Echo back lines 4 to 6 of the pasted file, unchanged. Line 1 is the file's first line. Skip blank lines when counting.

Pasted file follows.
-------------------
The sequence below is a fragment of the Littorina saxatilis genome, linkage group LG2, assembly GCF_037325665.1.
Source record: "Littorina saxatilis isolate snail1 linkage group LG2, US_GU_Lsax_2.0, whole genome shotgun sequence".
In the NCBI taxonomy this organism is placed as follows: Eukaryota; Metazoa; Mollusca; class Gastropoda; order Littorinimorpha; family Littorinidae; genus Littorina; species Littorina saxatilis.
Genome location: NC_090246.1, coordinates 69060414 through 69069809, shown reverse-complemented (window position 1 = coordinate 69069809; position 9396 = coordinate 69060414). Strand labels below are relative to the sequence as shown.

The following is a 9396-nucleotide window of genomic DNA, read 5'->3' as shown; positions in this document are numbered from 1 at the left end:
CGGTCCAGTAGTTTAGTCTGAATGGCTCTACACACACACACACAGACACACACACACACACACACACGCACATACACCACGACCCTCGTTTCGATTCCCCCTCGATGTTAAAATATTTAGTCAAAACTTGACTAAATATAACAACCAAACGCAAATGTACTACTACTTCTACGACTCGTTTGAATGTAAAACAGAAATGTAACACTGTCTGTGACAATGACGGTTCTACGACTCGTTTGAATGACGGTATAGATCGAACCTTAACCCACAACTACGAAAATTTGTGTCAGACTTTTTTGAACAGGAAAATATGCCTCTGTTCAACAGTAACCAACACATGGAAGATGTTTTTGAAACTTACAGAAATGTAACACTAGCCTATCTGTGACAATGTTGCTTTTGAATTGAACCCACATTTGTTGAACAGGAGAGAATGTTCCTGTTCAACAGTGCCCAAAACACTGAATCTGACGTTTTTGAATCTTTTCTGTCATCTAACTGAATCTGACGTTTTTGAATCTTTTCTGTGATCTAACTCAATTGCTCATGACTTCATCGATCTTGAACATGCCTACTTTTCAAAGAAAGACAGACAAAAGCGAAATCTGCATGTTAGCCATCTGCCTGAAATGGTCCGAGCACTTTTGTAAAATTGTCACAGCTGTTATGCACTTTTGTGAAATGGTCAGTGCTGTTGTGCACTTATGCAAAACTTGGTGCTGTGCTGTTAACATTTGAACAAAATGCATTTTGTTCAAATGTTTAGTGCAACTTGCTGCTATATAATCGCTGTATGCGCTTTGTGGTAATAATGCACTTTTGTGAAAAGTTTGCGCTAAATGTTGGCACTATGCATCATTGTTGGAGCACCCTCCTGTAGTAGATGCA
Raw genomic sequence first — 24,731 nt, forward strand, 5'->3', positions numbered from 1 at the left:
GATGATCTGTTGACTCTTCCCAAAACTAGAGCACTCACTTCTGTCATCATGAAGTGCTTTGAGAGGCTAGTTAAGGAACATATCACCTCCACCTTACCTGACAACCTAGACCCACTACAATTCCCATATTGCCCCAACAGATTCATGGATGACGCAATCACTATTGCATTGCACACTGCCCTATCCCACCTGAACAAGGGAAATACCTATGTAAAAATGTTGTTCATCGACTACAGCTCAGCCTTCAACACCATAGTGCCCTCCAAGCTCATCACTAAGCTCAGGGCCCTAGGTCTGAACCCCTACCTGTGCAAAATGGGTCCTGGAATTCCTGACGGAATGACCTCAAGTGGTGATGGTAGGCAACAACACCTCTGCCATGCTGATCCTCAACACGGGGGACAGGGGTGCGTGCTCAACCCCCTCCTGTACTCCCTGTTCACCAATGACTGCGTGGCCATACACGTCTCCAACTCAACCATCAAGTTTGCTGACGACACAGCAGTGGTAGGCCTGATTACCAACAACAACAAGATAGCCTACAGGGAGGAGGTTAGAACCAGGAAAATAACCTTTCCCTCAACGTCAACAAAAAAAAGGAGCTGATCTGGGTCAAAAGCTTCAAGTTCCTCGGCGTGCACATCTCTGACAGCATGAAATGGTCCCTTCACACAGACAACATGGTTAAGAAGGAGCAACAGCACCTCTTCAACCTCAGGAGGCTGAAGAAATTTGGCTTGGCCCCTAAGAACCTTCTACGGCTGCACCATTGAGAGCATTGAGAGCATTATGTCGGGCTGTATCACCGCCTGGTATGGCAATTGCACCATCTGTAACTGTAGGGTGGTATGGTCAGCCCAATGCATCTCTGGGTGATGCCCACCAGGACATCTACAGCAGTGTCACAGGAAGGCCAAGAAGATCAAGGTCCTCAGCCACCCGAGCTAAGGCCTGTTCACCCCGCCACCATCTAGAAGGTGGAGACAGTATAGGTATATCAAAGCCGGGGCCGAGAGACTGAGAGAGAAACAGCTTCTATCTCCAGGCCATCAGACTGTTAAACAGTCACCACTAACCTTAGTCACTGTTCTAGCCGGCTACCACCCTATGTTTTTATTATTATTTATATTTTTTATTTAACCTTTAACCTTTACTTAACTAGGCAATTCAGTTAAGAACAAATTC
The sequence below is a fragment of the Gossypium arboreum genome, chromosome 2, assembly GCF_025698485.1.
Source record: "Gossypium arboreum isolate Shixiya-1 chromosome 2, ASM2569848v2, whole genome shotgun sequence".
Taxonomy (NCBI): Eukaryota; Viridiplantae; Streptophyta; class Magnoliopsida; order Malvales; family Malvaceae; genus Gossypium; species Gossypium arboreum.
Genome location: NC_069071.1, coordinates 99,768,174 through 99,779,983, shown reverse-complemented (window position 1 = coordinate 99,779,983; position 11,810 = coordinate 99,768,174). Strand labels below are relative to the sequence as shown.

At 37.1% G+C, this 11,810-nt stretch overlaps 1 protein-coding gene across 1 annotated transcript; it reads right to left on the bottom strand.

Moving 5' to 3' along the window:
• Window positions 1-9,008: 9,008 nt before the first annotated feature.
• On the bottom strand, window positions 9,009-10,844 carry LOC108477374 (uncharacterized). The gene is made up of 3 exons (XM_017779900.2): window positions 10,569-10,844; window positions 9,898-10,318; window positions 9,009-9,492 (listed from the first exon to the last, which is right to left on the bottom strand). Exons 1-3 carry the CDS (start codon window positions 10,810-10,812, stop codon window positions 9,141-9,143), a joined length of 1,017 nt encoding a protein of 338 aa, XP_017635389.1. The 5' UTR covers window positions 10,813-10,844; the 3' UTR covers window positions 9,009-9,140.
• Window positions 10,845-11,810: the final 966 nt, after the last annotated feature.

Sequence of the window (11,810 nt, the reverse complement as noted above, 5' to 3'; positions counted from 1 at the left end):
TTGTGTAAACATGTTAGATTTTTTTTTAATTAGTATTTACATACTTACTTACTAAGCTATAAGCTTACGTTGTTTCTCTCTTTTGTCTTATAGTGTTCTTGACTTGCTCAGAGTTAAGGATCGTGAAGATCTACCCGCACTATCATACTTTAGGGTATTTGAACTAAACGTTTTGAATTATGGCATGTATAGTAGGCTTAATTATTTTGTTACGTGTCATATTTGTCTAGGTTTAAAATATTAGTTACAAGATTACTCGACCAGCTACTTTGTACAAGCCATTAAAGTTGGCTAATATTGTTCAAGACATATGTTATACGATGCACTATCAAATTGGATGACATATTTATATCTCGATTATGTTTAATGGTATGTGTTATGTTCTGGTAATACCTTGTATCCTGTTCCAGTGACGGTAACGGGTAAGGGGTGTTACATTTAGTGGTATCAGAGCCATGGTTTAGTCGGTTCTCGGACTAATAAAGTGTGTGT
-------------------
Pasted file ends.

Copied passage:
Genome location: NC_090246.1, coordinates 69060414 through 69069809, shown reverse-complemented (window position 1 = coordinate 69069809; position 9396 = coordinate 69060414). Strand labels below are relative to the sequence as shown.

The following is a 9396-nucleotide window of genomic DNA, read 5'->3' as shown; positions in this document are numbered from 1 at the left end:
CGGTCCAGTAGTTTAGTCTGAATGGCTCTACACACACACACACAGACACACACACACACACACACACGCACATACACCACGACCCTCGTTTCGATTCCCCCTCGATGTTAAAATATTTAGTCAAAACTTGACTAAATATAACAACCAAACGCAAATGTACTACTACTTCTACGACTCGTTTGAATGTAAAACAGAAATGTAACACTGTCTGTGACAATGACGGTTCTACGACTCGTTTGAATGACGGTATAGATCGAACCTTAACCCACAACTACGAAAATTTGTGTCAGACTTTTTTGAACAGGAAAATATGCCTCTGTTCAACAGTAACCAACACATGGAAGATGTTTTTGAAACTTACAGAAATGTAACACTAGCCTATCTGTGACAATGTTGCTTTTGAATTGAACCCACATTTGTTGAACAGGAGAGAATGTTCCTGTTCAACAGTGCCCAAAACACTGAATCTGACGTTTTTGAATCTTTTCTGTCATCTAACTGAATCTGACGTTTTTGAATCTTTTCTGTGATCTAACTCAATTGCTCATGACTTCATCGATCTTGAACATGCCTACTTTTCAAAGAAAGACAGACAAAAGCGAAATCTGCATGTTAGCCATCTGCCTGAAATGGTCCGAGCACTTTTGTAAAATTGTCACAGCTGTTATGCACTTTTGTGAAATGGTCAGTGCTGTTGTGCACTTATGCAAAACTTGGTGCTGTGCTGTTAACATTTGAACAAAATGCATTTTGTTCAAATGTTTAGTGCAACTTGCTGCTATATAATCGCTGTATGCGCTTTGTGGTAATAATGCACTTTTGTGAAAAGTTTGCGCTAAATGTTGGCACTATGCATCATTGTTGGAGCACCCTCCTGTAGTAGATGCA